Who’s seen Munch the tortoise?

He is the size of a big hamburger.

A sign for a lost tortoise outside of the O’Reilly household in Platt Park. Nov. 18, 2020.

A sign for a lost tortoise outside of the O’Reilly household in Platt Park. Nov. 18, 2020.

Kevin J. Beaty/Denverite
KEVIN-lighter

A thread on Reddit went fairly viral last week when user MonsterBurrito posted a photo of a sign spotted in Platt Park.

“If you see a tortoise, he lives here, please knock, we can’t find him,” it read. “P.S. he is the size of a big hamburger.”

Denverite decided to investigate.

It turns out Munch the Greek tortoise belongs to August “Gus” O’Reilly. He and his mom, Anne, answered the door when we came around knocking.

Munch went missing back in July, Anne said.

“Me and my mom were out letting him out in our front yard and he crawled into this bush,” Gus said. “Went in to play cards. We came out to check on him, and he wasn’t there.”

Gus helped craft a sign and stuck it in front of the house, hoping some helpful neighbor might see it. They haven’t had any luck so far.

It turns out, turtle and tortoise escapes are pretty common.

The Colorado Reptile Humane Society even has an option on their automated phone tree to report lost or found turtles and tortoises.

“They just slip under a bush, cover themselves with mulch and then they’re evaporated,” Ann-Elizabeth Nash, the organization’s executive director, said. “It doesn’t take long.”

Animals of the testudines order need to bury themselves to regulate body temperature, Nash said. They also like to hide, since they are still wild animals and have predator instincts to honor. She said the shelled creatures spend “a lot of time” trying to escape pens, especially if they’re “too small or boring.”

If one of your family members is green and shelled like Munch, you might try to keep your eye on them. They are not as slow or slow-witted as you might expect.

Munch probably didn’t get too far on his own, Nash said. If he did find a nice place to hide, he may still be nearby.

If he’s still in nature, it’s possible Munch will do OK.

Several Reddit commenters claimed their lost turtles and tortoises miraculously reappeared years after they left.

“When I was a kid we had a turtle go missing for 3 years. He was living in Bear Creek,” one person wrote. “Then we found him crossing Dartmouth one day. He had specific scars on his shell, so we knew it was him.”

Anne O’Reilly said she’s heard similar stories from passersby who saw Gus’ sign and stopped to chat.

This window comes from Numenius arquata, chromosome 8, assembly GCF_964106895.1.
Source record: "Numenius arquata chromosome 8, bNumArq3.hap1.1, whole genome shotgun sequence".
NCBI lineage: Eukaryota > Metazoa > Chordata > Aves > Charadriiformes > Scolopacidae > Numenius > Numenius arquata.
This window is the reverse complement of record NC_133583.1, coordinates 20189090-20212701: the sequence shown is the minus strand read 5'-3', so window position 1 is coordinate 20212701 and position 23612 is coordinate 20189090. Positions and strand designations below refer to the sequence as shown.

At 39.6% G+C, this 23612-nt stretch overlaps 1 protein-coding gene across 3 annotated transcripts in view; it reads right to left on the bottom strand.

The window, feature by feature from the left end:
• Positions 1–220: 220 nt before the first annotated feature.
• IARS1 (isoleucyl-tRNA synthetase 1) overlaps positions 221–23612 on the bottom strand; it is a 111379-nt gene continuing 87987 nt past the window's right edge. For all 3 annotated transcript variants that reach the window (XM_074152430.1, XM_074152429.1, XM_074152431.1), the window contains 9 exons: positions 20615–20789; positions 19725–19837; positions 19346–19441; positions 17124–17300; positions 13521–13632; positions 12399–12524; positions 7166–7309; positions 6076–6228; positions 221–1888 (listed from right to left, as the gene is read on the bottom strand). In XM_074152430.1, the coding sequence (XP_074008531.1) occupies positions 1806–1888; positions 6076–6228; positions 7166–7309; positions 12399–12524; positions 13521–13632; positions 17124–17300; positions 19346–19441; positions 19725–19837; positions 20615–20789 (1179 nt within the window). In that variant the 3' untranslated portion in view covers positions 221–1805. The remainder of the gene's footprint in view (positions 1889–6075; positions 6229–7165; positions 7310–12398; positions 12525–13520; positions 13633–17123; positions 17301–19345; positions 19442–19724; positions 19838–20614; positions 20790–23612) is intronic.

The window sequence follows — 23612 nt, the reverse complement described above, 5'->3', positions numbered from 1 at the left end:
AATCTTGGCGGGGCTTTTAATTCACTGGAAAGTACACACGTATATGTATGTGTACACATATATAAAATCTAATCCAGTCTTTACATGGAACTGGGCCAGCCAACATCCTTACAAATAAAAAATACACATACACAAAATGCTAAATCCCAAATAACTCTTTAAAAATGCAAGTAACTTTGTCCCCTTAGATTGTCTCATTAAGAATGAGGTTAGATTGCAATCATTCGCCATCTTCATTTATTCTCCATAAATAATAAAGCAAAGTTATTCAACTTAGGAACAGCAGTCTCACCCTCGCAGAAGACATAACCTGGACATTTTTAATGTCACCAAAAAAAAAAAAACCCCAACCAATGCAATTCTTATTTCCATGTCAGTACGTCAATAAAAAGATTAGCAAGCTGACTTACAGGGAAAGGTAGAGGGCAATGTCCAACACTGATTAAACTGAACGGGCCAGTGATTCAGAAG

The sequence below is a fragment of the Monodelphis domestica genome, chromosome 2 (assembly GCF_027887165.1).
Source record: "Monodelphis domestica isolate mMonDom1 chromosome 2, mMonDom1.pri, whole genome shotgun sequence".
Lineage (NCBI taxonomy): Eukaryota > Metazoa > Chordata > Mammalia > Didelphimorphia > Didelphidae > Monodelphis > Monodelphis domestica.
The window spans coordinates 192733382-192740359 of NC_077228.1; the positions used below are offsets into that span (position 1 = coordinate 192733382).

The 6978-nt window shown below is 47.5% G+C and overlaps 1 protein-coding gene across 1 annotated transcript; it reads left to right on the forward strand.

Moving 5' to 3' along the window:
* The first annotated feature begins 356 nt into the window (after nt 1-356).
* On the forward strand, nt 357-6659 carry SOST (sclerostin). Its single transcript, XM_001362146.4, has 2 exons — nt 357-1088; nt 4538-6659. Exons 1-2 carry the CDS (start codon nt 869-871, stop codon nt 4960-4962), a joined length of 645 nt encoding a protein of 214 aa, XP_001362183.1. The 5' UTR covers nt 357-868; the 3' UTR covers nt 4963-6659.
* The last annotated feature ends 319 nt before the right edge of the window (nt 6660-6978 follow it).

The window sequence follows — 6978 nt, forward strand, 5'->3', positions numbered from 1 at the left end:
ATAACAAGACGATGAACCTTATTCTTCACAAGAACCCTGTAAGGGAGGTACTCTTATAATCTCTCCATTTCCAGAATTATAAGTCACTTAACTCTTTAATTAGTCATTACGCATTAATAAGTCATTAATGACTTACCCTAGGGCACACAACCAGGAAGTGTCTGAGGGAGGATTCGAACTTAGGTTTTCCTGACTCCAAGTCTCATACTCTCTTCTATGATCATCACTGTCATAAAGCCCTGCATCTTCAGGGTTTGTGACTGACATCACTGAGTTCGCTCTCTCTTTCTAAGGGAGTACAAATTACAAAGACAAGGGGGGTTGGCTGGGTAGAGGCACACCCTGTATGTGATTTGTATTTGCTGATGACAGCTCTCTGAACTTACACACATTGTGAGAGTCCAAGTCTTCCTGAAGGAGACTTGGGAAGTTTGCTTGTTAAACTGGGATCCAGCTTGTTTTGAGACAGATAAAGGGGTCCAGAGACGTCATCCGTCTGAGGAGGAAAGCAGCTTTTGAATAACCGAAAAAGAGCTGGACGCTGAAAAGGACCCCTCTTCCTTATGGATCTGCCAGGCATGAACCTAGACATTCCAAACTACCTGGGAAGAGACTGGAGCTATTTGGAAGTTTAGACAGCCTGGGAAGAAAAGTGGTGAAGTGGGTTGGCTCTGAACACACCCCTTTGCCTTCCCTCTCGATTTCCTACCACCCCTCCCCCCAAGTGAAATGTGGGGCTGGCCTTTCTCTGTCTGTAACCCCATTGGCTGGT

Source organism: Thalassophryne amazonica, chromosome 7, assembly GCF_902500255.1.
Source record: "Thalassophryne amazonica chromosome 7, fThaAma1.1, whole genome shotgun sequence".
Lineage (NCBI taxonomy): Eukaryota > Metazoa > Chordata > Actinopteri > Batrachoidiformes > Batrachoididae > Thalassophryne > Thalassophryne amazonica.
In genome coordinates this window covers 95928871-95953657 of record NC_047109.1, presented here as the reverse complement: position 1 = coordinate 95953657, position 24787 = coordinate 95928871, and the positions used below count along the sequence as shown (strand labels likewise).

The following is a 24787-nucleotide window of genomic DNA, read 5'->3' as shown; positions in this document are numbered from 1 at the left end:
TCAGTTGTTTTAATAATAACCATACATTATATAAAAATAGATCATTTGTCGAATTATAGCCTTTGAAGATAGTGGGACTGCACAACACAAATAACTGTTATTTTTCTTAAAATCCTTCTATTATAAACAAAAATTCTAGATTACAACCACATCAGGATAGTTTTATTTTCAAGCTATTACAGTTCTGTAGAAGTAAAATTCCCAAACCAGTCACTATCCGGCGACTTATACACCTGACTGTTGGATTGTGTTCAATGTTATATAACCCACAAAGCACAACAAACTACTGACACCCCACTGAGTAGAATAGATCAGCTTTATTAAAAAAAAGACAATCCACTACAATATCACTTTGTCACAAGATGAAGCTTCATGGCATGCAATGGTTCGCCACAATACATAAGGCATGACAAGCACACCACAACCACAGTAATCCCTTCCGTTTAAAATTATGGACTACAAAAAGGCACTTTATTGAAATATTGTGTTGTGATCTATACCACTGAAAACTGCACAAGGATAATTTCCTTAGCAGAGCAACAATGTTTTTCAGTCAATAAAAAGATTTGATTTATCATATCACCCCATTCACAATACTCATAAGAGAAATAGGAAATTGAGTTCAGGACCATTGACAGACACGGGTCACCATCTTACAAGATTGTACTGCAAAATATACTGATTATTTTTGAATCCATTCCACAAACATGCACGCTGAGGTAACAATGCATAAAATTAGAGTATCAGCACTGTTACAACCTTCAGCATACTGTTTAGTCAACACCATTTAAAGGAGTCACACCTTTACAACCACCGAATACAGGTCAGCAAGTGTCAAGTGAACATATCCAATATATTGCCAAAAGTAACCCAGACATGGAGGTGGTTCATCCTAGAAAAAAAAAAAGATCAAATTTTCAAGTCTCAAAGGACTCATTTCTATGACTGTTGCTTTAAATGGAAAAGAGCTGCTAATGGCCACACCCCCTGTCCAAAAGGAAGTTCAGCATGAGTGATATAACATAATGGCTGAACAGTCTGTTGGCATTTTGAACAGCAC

Nash said it is possible, though she worries for Munch, since his native Mediterranean habitat is dryer and warmer than Colorado’s.

Tortoises do hibernate, though it’s “physiologically very different than what a bear does.” At the Colorado Reptile Humane Society, Nash’s team stocks sleeping tortoises in a dry fridge to keep them cool and dry. She wouldn’t allow Munch to sleep outside if he were in her care.

Still, she said, “We certainly have seen tortoises that have managed to survive in Denver if they’ve got access to a good brush pile.”

The bright side, Nash said, is somebody probably picked him up.

It’s very common for humans to find lost turtles and tortoises and just take them home.

“The even more likely version is someone picked up the animal and has it in captivity, and isn’t seeing social media or a newspaper that it is really a lost pet,” she said. “Most people don’t have that reaction anymore with dogs and cats, but with reptiles they’re like: Oh! Free pet!”

Here’s the thing: There are no native tortoise species in Colorado. If you find a creature with a domed shell and without feet that resemble flippers, it’s probably a tortoise, and it’s probably someone’s pet. Turtles swim, for the record, and tortoises do not.

A turtle up for adoption at the Denver Animal Shelter. July 10, 2020.

A turtle up for adoption at the Denver Animal Shelter. Notice that it's in water. This is not Munch. July 10, 2020.

Kevin J. Beaty/Denverite

But Nash said people tend to think that lost tortoises are wild animals that need help. She remembered the case of Lucy the Sulcata tortoise, a huge reptile who escaped her pen and was “helped” by several humans when they dropped her into Colorado parks. Her family called the news, but it was weeks before someone recognized her. Because of the interventions, Lucy made it from Westminster to Lafayette before someone finally helped her reunite with her parents.

“Finding an animal and then leaving it in a natural place is, of course, the wrong thing to do,” Nash said. “The opportunity for tragedy there was really high.”

You can chip turtles and tortoises, which we do all the time with dogs and cats. Nash said microchips can be epoxied to their shells so shelter staffers have an easier time finding owners’ information.

Gus said he’s felt Munch’s absence.

Since he’s spending a lot of time learning at home these days, losing Munch has become a bigger bummer. 2020 has been kind of like that.

“It’s the worst possible thing that could happen,” he said of virtual school. “That is 50 percent true.”

It’s been handy to have a dog around the house, but he’s still hoping Munch might turn up. It’s one reason the O’Reillys have left the sign out.

Anne and Gus O’Reilly outside their home in Platt Park. Nov. 18, 2020.

Anne and Gus O’Reilly outside their home in Platt Park. Nov. 18, 2020.

Kevin J. Beaty/Denverite

Another reason, Anne said, is it’s been a nice way to meet the neighbors.

“It’s quite a conversation starter,” she said. “Part of me likes the sign out because because people stop and talk.”

If you see Munch, or if you’ve been harboring him by accident, drop us a line?

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Denverite members have made the decision to financially support local journalism that matters to you. Ready to tell your networks why? Sharing our “About” page with your own personal comments could really help us out.